Financial problems were a constant hindrance to the physical expansion of the City park system after the momentum of the first few years.

One of the most notable early steps taken by the Park board in its early years was to retain the services of nationally known landscape architect Frederick Law Olmsted, whose firm eventually provided the basic layout for three of the new parks, Lake, Riverside and Washington.

By the early 1900's a group of city leaders felt that a broader vision for the growth of the surrounding region was needed. The creation of the Milwaukee County Park Commission in 1907 allowed for the purchase of parkland outside of the city limits. Anticipating the need for population growth into the rural areas, they placed a strong emphasis on sound planning of major transportation routes, zoning for future development and the creation of a countywide park and parkway system.  Under the leadership of Charles Whitnall, the County's park system received widespread public and political approval. A Regional Planning Department was established in 1923, and soon, extensive plans for the park and parkway lands, purchased by the County Park Commission, were developed. With these visionary plans in hand, the New Deal programs of the Depression era became an opportunity for unprecedented development for the parks. Civilian Conservation Corps camps were established in four locations throughout the county and the men and boys were set to work doing everything from building roads to planting trees. Many other Public Works programs such as artists of the Works Progress Administration created additional enhancements such as sculpture, furniture and decorative ironwork for the parks.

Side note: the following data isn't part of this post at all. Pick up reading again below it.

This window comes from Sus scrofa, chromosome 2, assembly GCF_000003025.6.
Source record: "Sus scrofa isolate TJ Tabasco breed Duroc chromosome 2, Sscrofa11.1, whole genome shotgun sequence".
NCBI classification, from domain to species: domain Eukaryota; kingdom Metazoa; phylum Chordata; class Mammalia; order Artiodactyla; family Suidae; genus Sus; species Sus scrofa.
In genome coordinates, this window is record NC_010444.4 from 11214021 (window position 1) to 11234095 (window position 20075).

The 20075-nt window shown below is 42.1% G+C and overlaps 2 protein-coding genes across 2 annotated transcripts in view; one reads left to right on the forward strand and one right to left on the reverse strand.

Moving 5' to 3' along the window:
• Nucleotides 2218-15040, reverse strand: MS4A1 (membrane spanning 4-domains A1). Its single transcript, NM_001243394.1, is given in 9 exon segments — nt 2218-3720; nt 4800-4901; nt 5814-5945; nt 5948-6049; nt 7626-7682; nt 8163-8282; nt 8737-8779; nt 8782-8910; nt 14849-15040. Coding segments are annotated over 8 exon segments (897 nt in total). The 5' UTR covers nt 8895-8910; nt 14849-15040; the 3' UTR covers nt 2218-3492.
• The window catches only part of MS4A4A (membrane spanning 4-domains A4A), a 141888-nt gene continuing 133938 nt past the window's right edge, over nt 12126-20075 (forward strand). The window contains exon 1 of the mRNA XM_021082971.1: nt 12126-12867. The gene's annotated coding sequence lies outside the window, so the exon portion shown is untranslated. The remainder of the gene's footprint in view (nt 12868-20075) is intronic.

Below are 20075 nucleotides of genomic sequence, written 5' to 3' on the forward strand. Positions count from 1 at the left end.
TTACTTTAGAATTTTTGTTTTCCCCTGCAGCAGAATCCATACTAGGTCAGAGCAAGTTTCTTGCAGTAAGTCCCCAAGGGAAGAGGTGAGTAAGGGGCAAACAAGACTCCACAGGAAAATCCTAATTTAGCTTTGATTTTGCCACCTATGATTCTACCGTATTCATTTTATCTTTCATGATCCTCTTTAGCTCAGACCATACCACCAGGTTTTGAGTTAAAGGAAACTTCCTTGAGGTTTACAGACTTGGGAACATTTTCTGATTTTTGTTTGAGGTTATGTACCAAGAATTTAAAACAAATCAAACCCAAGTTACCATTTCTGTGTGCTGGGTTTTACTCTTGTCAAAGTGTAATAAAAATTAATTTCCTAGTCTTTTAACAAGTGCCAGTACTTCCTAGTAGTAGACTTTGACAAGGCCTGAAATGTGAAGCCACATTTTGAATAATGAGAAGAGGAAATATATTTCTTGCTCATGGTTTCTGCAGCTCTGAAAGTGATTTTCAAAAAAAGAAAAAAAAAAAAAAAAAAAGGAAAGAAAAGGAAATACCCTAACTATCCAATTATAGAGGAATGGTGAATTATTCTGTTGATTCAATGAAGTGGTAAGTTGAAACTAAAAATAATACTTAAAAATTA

Both the city and the county park systems would operate in tandem until the County eventually absorbed the financially strapped City parks in 1937 in the midst of the depression. The county continued both its physical expansion and program development of parks during the postwar years, and has become nationally recognized as one of the nations foremost urban park systems - a legacy to be cherished and enjoyed by residents and visitors to Milwaukee County for generations to come.

The 15,000 acres of Milwaukee County Parks we enjoy today is the result of the creation of the Milwaukee County Park Commission in 1907 and the visionary thinking of the early Commissioners. In addition to the parks that had already been established within the limits of the City of Milwaukee by the original City Park Commission (in existence since 1891), the new County Park Commission had a much broader goal.

The visionary thinking of the early Commissioners conceived of a park system that would form a "green belt" or series of scenic drives and parks which would eventually encircle the county. Parks were located in outlying areas to allow for population expansion. Land was selected for its natural beauty and interest, always bearing in mind its fitness for use in various forms of active and passive recreation.